These Jews spoke German, not Yiddish.  They came to escape the harsh edicts of partial emancipation for Jews imposed in many of the states including Bavaria.  The young people were restricted from marrying, moving, or starting new businesses.  Whole families and villages emigrated.  Many came with nothing, but opportunities for economic success certainly attracted them.  They brought Reform Judaism with them from Germany; however, most did not have the socialist or radical roots of their fellow Jews coming from Eastern Europe in the next generation.  Many looked with dismay at the new arrivals (my mother’s family certainly did!) but helped them with social services and job opportunities.

The narrative of my family conflicts with the typical Lower East Side Yiddishkeit story.  Both the German and Eastern European immigrations involved the more prominent Ashkenazi branch of the Jews.  The Sephardic Jews, originally from the Iberian Peninsula and then driven to Northern Africa, Turkey, Greece and Rhodes, were the first Jews to come to America.  Many Sephardic Jews live in Seattle, one of the largest such communities in the United States.  Their stories in America did not begin with the turn-of-the-century garment trade workers.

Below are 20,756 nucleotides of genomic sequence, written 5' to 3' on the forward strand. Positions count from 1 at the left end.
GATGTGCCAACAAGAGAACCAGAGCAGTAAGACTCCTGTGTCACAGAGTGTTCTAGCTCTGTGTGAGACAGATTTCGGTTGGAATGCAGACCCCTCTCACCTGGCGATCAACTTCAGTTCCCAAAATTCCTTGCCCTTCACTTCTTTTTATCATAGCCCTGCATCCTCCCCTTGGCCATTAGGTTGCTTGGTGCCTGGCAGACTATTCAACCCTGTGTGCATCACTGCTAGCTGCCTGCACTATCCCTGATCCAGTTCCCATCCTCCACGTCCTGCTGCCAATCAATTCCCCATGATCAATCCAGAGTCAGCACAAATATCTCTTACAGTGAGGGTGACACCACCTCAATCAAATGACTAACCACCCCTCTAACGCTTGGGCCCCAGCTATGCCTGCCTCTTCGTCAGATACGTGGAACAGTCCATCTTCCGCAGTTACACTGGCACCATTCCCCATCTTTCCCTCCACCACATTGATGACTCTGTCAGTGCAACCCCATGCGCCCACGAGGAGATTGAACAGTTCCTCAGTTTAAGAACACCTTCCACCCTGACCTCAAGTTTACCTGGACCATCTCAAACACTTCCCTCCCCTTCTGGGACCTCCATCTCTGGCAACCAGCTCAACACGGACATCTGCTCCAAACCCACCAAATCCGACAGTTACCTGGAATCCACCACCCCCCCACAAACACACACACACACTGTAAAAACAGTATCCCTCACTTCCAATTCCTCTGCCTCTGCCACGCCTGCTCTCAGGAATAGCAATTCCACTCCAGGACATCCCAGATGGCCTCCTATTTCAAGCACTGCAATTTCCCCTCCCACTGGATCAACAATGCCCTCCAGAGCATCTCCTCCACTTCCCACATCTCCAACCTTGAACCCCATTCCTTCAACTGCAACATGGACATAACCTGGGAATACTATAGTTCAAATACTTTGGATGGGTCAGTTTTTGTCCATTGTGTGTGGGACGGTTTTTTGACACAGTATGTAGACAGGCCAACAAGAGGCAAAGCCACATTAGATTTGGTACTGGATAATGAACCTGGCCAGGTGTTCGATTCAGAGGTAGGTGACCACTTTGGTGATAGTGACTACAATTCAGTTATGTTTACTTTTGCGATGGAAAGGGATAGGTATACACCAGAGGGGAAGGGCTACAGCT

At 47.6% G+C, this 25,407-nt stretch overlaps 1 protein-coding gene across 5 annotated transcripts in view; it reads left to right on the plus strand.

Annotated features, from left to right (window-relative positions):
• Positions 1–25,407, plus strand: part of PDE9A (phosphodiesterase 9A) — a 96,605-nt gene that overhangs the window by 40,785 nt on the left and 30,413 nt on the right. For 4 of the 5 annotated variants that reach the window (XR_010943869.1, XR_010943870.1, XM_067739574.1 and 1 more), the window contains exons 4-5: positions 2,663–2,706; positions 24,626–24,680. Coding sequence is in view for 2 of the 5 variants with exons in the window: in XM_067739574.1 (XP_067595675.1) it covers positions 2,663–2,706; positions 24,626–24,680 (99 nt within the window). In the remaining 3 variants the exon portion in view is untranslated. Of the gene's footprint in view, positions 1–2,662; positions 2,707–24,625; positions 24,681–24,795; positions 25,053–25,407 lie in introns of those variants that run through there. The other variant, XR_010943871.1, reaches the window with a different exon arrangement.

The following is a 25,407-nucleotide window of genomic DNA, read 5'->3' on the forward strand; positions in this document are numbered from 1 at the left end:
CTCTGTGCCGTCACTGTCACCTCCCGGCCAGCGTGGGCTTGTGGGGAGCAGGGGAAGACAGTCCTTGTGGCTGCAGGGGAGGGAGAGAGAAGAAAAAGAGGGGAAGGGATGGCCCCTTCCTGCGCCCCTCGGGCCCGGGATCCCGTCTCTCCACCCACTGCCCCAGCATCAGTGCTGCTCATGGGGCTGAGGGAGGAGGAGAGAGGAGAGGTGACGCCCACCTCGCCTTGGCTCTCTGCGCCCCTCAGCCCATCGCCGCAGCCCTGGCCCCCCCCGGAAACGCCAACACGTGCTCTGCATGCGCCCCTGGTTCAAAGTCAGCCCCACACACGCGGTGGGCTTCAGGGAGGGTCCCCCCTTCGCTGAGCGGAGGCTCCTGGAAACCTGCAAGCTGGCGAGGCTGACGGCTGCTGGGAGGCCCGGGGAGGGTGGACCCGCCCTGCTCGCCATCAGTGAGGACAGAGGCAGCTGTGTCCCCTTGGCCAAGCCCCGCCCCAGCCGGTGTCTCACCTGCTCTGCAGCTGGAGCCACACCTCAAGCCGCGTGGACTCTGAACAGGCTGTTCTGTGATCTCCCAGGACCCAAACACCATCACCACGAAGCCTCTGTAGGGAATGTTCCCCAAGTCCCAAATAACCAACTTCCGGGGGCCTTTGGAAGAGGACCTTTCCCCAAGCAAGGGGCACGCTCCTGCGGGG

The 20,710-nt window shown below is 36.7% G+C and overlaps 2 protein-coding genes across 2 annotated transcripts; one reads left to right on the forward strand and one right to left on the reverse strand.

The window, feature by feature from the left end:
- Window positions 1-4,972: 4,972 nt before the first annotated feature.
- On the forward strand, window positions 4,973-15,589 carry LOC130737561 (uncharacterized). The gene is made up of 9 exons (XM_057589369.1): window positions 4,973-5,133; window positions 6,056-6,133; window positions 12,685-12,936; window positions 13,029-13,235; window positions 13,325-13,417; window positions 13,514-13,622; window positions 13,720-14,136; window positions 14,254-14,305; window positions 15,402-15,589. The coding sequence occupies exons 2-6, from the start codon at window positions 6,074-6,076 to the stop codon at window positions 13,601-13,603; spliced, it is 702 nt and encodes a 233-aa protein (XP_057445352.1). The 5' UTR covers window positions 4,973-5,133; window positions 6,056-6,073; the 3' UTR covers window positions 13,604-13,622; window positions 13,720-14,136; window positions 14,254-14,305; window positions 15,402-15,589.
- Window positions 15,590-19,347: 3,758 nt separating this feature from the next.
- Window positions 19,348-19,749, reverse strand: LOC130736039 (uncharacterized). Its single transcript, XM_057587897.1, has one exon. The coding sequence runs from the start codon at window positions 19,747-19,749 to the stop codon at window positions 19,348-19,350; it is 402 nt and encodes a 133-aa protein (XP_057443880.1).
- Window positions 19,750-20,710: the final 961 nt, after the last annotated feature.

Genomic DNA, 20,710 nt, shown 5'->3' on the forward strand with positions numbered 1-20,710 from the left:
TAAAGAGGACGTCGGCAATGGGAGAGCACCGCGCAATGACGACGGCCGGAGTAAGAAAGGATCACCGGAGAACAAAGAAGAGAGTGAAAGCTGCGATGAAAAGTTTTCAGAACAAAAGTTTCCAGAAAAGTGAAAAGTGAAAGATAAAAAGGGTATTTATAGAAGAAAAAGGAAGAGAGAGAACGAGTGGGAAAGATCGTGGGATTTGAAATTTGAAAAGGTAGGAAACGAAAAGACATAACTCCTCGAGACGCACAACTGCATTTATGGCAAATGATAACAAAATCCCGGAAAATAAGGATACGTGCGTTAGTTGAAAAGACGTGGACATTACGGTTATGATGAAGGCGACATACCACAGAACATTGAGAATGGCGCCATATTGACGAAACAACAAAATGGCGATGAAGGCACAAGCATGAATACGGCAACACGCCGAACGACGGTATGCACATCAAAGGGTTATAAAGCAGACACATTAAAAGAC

American Jews, who share immigrant roots with other Europeans, have a complicated past.  Knowing how our ancestors struggled to become Americans, we cannot reduce the diverse range of Jewish stories to the simplified tale of Tevye from Fiddler on the Roof or the crusading union leaders from the Lower East Side of Manhattan.

Jews have suffered from caricature and stereotype in the lands they have inhabited.  Certainly, the story of the huge Eastern European Jewish migration to the working class slums and their rise is true, but we all must be vigilant that our complex story not be restricted to this single narrative.

Sandra Ginsburgh Barnes is an access student in JSIS C 438, “Jewish Women in Contemporary America.”  Her article “School Prayer: The Devotional Exercise Controversy in New Haven” was published in Connecticut History Fall 2012.  She will be presenting about Maier Zunder, pictured in this blog post, at the Spring Meeting of the Association for the Study of Connecticut History in April 2014.

Editor’s note: This post appears as part of Prof. Kathie Friedman’s Winter 2014 class, “Jewish Women in Contemporary America,” which explores how Jewish women in America have long made meaningful contributions to social justice causes. Their activism, however, did not always fit traditional views of either Jewish or women’s issues. Using texts, blogs, films, and guest speakers, the course investigates Jewish American women’s activism in the past and present, and analyzes the links they made between their faith, identity, and civic engagement.